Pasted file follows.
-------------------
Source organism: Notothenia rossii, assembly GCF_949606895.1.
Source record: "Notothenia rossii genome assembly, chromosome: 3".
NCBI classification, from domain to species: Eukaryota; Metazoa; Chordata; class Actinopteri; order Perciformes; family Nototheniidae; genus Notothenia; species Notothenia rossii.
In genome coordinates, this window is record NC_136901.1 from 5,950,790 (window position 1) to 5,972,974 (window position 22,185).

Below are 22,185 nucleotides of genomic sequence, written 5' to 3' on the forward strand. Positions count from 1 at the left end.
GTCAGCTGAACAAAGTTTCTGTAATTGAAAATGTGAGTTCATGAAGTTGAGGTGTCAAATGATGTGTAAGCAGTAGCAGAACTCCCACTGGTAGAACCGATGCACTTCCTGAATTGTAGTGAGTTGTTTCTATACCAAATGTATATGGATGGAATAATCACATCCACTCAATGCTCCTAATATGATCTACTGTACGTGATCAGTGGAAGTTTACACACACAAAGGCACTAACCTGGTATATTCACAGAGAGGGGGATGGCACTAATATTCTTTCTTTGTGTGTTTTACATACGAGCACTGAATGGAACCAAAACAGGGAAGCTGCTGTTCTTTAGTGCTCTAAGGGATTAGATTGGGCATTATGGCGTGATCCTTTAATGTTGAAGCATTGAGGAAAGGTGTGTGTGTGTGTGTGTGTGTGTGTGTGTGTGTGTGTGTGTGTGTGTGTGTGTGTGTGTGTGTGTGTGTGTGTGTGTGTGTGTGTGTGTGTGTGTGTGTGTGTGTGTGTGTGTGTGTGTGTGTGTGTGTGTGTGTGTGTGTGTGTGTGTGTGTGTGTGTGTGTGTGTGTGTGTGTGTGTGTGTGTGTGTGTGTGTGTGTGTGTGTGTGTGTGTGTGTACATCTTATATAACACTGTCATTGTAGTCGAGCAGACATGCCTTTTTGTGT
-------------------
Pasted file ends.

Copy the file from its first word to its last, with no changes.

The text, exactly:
Source organism: Notothenia rossii, assembly GCF_949606895.1.
Source record: "Notothenia rossii genome assembly, chromosome: 3".
NCBI classification, from domain to species: Eukaryota; Metazoa; Chordata; class Actinopteri; order Perciformes; family Nototheniidae; genus Notothenia; species Notothenia rossii.
In genome coordinates, this window is record NC_136901.1 from 5,950,790 (window position 1) to 5,972,974 (window position 22,185).

Below are 22,185 nucleotides of genomic sequence, written 5' to 3' on the forward strand. Positions count from 1 at the left end.
GTCAGCTGAACAAAGTTTCTGTAATTGAAAATGTGAGTTCATGAAGTTGAGGTGTCAAATGATGTGTAAGCAGTAGCAGAACTCCCACTGGTAGAACCGATGCACTTCCTGAATTGTAGTGAGTTGTTTCTATACCAAATGTATATGGATGGAATAATCACATCCACTCAATGCTCCTAATATGATCTACTGTACGTGATCAGTGGAAGTTTACACACACAAAGGCACTAACCTGGTATATTCACAGAGAGGGGGATGGCACTAATATTCTTTCTTTGTGTGTTTTACATACGAGCACTGAATGGAACCAAAACAGGGAAGCTGCTGTTCTTTAGTGCTCTAAGGGATTAGATTGGGCATTATGGCGTGATCCTTTAATGTTGAAGCATTGAGGAAAGGTGTGTGTGTGTGTGTGTGTGTGTGTGTGTGTGTGTGTGTGTGTGTGTGTGTGTGTGTGTGTGTGTGTGTGTGTGTGTGTGTGTGTGTGTGTGTGTGTGTGTGTGTGTGTGTGTGTGTGTGTGTGTGTGTGTGTGTGTGTGTGTGTGTGTGTGTGTGTGTGTGTGTGTGTGTGTGTGTGTGTGTGTGTGTGTGTGTGTGTGTGTGTGTGTGTGTGTGTACATCTTATATAACACTGTCATTGTAGTCGAGCAGACATGCCTTTTTGTGT